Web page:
Ride comfort is a downside for the LiveWire, with several factors contributing here. One is simply a human factors thing; automakers can add six-way adjustable seats, four-way adjustable steering column and two-way adjustable pedals to fit everyone from Pookie to Shaq, but bikemakers struggle to win an ergonomic sweet spot for riders of all sizes. As a result, the LiveWire’s seat is thinly padded, modest in height at 30.7 inches, and narrow at the front in deference to smaller, rather than taller, riders. Likewise, to keep the seat height low, suspension travel is limited to a substandard 4.5 inches, less than ICE competitors offer.

Crucially, increasing travel is impossible without raising the machine, because the stacked motor and battery limit ground clearance to just 5.1 inches.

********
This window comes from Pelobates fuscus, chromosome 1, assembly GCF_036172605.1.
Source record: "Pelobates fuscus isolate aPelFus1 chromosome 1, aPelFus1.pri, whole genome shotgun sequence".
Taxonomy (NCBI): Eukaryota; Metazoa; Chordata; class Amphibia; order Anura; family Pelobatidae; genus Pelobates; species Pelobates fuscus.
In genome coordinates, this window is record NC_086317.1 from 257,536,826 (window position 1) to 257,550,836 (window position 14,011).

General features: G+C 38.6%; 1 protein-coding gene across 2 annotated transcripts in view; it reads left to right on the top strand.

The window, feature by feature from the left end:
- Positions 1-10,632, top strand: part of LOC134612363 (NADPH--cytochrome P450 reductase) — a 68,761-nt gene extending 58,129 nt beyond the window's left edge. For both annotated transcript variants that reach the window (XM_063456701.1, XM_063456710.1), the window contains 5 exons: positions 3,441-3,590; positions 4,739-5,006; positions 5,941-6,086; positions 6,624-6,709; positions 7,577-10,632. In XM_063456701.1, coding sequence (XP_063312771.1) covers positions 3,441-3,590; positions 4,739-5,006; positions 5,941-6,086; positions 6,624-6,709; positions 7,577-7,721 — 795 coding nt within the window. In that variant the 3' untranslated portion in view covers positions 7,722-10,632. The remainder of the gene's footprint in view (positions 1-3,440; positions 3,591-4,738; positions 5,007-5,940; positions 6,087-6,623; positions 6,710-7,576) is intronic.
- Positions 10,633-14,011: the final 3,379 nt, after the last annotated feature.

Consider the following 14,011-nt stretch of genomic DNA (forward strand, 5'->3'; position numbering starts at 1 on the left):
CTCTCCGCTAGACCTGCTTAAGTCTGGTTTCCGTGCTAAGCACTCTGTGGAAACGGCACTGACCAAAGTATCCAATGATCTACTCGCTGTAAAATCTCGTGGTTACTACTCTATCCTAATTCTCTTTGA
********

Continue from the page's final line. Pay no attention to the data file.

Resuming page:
Bottom line here, despite its contemporary Showa tunable suspension, we found the ride compliance poor at lower speeds on imperfect pavement. At highway speeds, the standard spring rates did a better job at attenuating impact energy. Fortunately, the seating position is amiable, although the handlebar needs slightly more pull-back and the mirrors should be larger and positioned higher and/or wider.

All in all, the LiveWire is a good motorcycle. It has brisk performance, nimble and predictable handling (except on bumpy roads), an impressively smooth and quiet powertrain (if you have carpal-tunnel syndrome and tinnitus, here’s your bike), and adequate range with the capability of charging on CCS Combo 1/J1772 public fast chargers. What remains to be seen is how many riders will buy them at $10,000 over a great superbike and with no known federal or state rebates, lease deals or other incentives that typically drive EV sales in the auto market.

We’ll see what happens.

On Sale: Fall 2019

Base Price: $29,799

Drivetrain: Liquid-cooled electric motor, single-speed transmission, belt drive, 15.5 kWh lithium-ion battery

Output: 105 hp, 86 lb-ft

Curb Weight: 549 pounds

Range: 146 miles city, 70 miles highway, 95 miles combined

Pros: Feels like a fully realized modern bike, not just an electrified take on the V-twin

Cons: A whopping price tag; limited range means it’s no continent-crosser